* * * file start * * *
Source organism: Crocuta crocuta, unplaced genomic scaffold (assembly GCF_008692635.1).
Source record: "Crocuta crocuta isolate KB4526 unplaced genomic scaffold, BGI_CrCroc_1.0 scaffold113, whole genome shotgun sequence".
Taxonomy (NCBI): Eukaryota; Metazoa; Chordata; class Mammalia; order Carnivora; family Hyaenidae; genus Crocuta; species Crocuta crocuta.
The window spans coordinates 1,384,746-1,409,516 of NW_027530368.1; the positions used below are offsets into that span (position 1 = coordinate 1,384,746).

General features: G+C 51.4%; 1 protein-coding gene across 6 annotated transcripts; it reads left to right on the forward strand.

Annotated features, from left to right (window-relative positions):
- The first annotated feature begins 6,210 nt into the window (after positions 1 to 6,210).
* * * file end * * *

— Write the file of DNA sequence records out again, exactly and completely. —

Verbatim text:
Source organism: Crocuta crocuta, unplaced genomic scaffold (assembly GCF_008692635.1).
Source record: "Crocuta crocuta isolate KB4526 unplaced genomic scaffold, BGI_CrCroc_1.0 scaffold113, whole genome shotgun sequence".
Taxonomy (NCBI): Eukaryota; Metazoa; Chordata; class Mammalia; order Carnivora; family Hyaenidae; genus Crocuta; species Crocuta crocuta.
The window spans coordinates 1,384,746-1,409,516 of NW_027530368.1; the positions used below are offsets into that span (position 1 = coordinate 1,384,746).

General features: G+C 51.4%; 1 protein-coding gene across 6 annotated transcripts; it reads left to right on the forward strand.

Annotated features, from left to right (window-relative positions):
- The first annotated feature begins 6,210 nt into the window (after positions 1 to 6,210).